Tonight was the annual meeting for the Hutchinson Kansas Chamber of Commerce and artist Erik Wahl was the speaker. I generally enjoy this meeting because there’s an interesting speaker – last year it was Frank McGuire – and this year was particularly fun.
Wahl started his presentation by playing a video of Springsteen singing “Born in the USA.” While it was playing on the screens on either side of the stage, he painted a portrait of the Boss.
It was fun to see him do it and watch it come into being. You couldn’t tell what it was at first, so it was neat to see it appear.
His presentation was about how we can use creativity to increase business. I was reminded of my ramblings about the “Creative Class” book by Richard Florida. One thing he said that really struck me was, “Inventing the future is not a policy or a procedure.”
As you know if you’re a long time reader here, I despise policies, rules and procedures. I think of them as ways those to crush innovation whereever it might rear its ugly head.
He is saying what we keep hearing – that we must think creatively to come up with new solutions and innovation. Unfortunately, as he pointed out, we spend about 90% of our time using our logical brain. We’re taught to come up with “the” answer, not “an” answer. He said we are capable of so much more than we are conditioned to believe.
He pointed out that people diagnosed with dyslexia are four times more likely to become millionaires. He speculates the reason is that because their brains don’t work in a linear fashion, they’re able to come up with different ideas because they think in different ways. I find that fascinating.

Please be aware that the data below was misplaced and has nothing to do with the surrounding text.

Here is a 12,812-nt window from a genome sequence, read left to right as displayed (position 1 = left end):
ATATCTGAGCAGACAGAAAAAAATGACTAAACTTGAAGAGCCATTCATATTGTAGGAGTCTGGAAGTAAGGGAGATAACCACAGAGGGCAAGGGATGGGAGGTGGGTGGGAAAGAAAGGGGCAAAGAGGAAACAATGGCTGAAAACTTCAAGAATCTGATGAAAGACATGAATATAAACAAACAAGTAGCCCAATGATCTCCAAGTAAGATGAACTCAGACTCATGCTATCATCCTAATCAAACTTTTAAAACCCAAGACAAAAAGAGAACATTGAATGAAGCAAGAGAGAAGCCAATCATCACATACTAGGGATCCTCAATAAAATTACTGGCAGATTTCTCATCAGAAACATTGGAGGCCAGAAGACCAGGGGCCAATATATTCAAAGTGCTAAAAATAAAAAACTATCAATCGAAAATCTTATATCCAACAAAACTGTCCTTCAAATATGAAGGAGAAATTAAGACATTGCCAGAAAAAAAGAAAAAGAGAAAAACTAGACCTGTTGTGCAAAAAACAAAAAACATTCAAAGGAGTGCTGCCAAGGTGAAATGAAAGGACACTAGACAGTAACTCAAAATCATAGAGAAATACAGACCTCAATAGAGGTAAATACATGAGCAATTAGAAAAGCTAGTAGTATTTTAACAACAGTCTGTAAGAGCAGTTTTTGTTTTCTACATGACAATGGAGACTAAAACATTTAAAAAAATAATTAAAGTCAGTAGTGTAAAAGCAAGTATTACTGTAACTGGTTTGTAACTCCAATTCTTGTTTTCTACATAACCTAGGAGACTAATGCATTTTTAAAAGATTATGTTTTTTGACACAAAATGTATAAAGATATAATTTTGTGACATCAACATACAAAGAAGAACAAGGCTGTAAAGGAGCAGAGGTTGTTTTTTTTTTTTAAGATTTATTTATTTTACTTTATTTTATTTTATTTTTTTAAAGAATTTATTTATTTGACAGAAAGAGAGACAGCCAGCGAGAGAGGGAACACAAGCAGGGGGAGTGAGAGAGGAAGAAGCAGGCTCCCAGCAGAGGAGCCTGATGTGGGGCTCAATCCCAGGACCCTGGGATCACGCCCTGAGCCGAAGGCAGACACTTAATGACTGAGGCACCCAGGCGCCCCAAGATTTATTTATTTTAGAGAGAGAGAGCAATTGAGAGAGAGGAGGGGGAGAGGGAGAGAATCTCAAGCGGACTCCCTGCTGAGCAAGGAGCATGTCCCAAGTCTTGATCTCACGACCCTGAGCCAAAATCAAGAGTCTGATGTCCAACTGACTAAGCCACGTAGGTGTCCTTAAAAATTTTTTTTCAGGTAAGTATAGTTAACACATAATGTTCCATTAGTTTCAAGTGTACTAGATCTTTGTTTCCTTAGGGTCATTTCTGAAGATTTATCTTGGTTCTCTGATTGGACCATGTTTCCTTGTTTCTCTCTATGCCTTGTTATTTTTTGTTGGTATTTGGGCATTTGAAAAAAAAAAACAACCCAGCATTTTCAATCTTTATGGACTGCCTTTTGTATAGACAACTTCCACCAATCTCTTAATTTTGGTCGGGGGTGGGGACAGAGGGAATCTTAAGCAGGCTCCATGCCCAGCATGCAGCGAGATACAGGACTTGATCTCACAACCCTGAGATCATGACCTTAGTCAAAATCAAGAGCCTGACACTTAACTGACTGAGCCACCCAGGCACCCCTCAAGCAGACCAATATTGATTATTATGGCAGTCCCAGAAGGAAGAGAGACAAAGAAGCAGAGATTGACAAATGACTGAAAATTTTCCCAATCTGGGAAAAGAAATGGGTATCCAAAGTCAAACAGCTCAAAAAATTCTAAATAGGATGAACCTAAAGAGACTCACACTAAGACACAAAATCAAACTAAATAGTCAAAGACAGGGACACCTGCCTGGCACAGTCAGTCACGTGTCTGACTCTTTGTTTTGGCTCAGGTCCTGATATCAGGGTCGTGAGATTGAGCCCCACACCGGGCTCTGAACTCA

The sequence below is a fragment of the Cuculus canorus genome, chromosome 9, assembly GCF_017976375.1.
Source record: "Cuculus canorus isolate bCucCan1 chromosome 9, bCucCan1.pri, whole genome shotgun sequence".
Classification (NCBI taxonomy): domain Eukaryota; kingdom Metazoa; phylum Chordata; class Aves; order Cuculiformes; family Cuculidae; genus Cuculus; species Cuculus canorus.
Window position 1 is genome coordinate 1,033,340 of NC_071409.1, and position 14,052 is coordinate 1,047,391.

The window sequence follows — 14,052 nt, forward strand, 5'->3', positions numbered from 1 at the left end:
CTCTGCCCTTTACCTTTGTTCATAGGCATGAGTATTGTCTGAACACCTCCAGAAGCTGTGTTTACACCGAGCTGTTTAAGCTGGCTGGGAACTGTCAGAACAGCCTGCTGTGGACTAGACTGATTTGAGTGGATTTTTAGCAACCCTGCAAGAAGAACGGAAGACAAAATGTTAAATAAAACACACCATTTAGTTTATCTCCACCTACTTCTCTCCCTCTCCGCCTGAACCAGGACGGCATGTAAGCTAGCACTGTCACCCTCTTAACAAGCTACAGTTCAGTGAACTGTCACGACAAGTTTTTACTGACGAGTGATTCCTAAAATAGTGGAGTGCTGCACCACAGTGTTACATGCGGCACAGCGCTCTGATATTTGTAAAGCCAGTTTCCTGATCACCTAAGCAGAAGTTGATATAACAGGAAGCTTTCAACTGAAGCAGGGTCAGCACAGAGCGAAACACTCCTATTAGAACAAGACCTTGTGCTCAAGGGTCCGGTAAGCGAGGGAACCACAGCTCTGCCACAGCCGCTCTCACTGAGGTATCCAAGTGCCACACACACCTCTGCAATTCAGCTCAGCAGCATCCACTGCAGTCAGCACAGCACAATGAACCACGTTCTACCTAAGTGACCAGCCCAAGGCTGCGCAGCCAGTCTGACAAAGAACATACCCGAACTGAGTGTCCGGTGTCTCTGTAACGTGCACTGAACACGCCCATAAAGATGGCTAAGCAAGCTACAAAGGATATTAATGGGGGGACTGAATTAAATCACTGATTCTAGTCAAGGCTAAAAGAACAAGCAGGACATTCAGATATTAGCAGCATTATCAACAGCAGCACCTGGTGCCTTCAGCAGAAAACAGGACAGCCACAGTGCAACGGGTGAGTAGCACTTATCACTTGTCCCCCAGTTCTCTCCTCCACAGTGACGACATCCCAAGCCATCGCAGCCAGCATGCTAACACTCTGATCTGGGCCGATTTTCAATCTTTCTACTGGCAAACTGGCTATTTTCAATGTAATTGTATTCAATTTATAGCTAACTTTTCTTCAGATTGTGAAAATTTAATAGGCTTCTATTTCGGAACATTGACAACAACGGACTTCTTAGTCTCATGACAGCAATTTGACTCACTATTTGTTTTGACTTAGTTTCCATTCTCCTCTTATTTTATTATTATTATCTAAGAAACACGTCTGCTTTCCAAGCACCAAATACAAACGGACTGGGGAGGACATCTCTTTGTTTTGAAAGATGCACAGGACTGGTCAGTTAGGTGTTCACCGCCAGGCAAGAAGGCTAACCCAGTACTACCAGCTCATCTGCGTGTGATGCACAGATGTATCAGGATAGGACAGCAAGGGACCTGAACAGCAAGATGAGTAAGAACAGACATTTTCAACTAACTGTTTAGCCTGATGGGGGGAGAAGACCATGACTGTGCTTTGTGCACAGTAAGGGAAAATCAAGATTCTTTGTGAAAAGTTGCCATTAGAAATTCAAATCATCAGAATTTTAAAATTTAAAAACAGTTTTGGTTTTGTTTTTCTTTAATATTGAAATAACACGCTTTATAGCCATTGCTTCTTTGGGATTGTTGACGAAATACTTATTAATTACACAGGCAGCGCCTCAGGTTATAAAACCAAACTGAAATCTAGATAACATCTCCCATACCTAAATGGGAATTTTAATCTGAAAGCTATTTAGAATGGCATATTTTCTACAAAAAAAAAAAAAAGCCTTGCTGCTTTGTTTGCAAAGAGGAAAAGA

He suggested studying how kids think about the world – they’re unbound. He asked the group initially who could draw and no one offered. He said when he goes to a middle school maybe 10% of kids will say they can but when he goes to a grade school all the kids say they can draw.
He said, “The Art of Vision is the science of slowing down.” We all run around talking about how busy we are – it’s almost a competition about who’s busiest. But, he says it’s hard to engage our creative brain if there’s never any time for it.
Near the end of his speech he played a video of “God Bless the USA” and drew another picture. This time it was on the side of the room where I was sitting so I had a much better view.
The last view in the video is of the Statue of Liberty, and when he turned the painting right side up, that’s what he had painted as well. It was very interesting.
My real take-away was a message he gives his three sons. “Stop trying to be perfect. Start trying to be remarkable.”
Isn’t that a fabulous message? I think it is.
He stayed around and chatted with people (that’s him on the right). I was impressed there was no paint on his white shirt since I never seem to paint anything without also adorning myself.
All in all, an interesting evening.